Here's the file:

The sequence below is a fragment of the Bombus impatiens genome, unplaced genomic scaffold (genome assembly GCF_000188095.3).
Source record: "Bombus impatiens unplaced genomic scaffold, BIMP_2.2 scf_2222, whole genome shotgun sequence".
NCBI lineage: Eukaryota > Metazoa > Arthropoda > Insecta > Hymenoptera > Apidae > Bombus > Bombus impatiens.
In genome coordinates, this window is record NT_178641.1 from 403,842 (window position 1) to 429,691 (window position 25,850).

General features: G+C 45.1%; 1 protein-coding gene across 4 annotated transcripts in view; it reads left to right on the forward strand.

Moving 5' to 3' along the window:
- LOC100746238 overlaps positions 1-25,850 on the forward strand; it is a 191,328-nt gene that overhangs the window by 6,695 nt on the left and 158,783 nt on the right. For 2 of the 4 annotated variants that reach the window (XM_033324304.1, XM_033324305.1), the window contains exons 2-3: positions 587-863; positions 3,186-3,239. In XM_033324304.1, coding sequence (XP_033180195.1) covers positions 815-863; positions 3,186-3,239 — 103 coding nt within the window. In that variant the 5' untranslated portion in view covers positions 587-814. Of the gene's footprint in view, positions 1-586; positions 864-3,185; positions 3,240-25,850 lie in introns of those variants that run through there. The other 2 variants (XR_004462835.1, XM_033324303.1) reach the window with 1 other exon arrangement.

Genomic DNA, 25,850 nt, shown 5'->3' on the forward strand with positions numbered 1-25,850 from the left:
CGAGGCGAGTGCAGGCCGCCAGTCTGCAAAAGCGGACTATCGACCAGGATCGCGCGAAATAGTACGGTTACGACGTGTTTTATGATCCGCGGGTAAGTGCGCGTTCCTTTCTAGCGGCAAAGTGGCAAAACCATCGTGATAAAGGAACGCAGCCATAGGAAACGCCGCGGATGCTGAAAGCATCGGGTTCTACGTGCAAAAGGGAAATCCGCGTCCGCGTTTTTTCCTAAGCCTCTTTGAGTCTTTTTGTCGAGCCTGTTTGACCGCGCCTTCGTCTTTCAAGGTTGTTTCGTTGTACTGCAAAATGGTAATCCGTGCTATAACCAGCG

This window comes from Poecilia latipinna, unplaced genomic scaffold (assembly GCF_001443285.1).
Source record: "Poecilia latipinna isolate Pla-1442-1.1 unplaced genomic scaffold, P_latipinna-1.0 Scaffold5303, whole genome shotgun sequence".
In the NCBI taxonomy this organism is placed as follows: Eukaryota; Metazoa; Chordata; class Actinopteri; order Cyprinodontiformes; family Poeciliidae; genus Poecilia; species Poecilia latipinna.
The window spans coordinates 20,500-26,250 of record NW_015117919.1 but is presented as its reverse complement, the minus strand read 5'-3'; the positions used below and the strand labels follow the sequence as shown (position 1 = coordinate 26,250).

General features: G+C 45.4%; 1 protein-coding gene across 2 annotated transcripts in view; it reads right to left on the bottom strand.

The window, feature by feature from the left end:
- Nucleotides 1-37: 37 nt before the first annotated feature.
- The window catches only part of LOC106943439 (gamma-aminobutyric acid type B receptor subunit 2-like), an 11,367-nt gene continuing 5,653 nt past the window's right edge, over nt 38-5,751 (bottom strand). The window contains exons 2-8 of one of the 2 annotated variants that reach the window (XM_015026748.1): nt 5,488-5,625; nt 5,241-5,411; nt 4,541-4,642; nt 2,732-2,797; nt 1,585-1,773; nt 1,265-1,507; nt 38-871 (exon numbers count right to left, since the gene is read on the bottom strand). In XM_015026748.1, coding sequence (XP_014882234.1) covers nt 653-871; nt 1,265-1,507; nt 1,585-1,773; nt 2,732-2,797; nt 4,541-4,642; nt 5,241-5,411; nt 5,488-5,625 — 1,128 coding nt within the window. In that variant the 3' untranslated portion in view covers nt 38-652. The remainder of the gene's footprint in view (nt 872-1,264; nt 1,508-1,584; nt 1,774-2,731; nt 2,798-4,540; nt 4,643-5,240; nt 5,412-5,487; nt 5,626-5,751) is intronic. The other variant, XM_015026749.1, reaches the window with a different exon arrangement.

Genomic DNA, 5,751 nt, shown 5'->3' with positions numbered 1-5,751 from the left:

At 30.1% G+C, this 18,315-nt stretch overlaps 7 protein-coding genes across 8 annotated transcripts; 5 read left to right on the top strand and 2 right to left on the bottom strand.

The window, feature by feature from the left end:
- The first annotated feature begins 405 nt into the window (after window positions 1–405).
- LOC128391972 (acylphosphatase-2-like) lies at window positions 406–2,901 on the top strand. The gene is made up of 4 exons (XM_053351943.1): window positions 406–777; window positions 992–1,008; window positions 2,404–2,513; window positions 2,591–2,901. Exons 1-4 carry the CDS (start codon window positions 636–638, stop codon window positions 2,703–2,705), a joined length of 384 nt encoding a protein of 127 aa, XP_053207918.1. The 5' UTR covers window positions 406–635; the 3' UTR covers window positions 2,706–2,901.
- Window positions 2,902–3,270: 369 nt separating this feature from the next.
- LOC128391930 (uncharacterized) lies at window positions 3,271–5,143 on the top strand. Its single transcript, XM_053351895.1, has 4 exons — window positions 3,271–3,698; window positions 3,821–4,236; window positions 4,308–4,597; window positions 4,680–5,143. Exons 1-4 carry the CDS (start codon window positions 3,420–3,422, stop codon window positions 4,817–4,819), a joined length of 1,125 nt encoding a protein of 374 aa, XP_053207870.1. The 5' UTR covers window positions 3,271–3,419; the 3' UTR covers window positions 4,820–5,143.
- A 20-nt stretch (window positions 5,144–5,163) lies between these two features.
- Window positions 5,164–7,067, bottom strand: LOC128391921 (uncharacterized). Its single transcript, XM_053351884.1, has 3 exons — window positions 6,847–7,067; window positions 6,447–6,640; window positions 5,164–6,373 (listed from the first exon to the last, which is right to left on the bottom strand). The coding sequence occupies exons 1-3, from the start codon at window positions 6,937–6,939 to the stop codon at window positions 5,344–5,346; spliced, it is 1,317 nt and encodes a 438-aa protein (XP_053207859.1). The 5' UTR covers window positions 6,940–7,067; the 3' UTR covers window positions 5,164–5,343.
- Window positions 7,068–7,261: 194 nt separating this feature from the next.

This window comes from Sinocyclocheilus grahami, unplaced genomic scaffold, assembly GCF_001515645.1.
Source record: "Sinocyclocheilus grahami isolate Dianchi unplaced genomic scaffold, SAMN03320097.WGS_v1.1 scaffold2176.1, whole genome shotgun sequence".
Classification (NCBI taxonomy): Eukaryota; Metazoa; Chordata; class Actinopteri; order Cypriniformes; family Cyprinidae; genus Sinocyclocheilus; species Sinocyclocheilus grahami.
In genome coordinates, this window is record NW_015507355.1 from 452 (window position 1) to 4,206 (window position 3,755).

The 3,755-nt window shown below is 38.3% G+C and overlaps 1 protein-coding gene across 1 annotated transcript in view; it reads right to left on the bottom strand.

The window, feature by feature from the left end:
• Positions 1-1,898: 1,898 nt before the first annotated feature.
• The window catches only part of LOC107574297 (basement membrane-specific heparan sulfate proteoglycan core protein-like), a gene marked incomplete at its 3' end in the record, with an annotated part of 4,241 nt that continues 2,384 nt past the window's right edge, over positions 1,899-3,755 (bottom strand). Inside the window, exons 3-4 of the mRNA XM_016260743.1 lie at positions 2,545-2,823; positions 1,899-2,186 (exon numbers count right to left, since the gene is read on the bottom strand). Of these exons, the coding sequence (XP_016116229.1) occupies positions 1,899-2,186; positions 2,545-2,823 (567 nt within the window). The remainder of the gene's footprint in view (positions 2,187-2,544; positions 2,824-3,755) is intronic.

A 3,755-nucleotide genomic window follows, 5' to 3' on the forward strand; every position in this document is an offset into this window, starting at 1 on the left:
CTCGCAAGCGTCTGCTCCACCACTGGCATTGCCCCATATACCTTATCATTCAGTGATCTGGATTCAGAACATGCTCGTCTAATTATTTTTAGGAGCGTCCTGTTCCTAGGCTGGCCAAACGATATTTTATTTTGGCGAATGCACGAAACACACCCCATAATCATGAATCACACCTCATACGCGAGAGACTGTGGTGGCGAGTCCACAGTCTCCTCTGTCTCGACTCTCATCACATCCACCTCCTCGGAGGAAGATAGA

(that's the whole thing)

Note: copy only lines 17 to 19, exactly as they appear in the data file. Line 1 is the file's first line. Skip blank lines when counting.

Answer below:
- The window catches only part of LOC106943439 (gamma-aminobutyric acid type B receptor subunit 2-like), an 11,367-nt gene continuing 5,653 nt past the window's right edge, over nt 38-5,751 (bottom strand). The window contains exons 2-8 of one of the 2 annotated variants that reach the window (XM_015026748.1): nt 5,488-5,625; nt 5,241-5,411; nt 4,541-4,642; nt 2,732-2,797; nt 1,585-1,773; nt 1,265-1,507; nt 38-871 (exon numbers count right to left, since the gene is read on the bottom strand). In XM_015026748.1, coding sequence (XP_014882234.1) covers nt 653-871; nt 1,265-1,507; nt 1,585-1,773; nt 2,732-2,797; nt 4,541-4,642; nt 5,241-5,411; nt 5,488-5,625 — 1,128 coding nt within the window. In that variant the 3' untranslated portion in view covers nt 38-652. The remainder of the gene's footprint in view (nt 872-1,264; nt 1,508-1,584; nt 1,774-2,731; nt 2,798-4,540; nt 4,643-5,240; nt 5,412-5,487; nt 5,626-5,751) is intronic. The other variant, XM_015026749.1, reaches the window with a different exon arrangement.

Genomic DNA, 5,751 nt, shown 5'->3' with positions numbered 1-5,751 from the left:

At 30.1% G+C, this 18,315-nt stretch overlaps 7 protein-coding genes across 8 annotated transcripts; 5 read left to right on the top strand and 2 right to left on the bottom strand.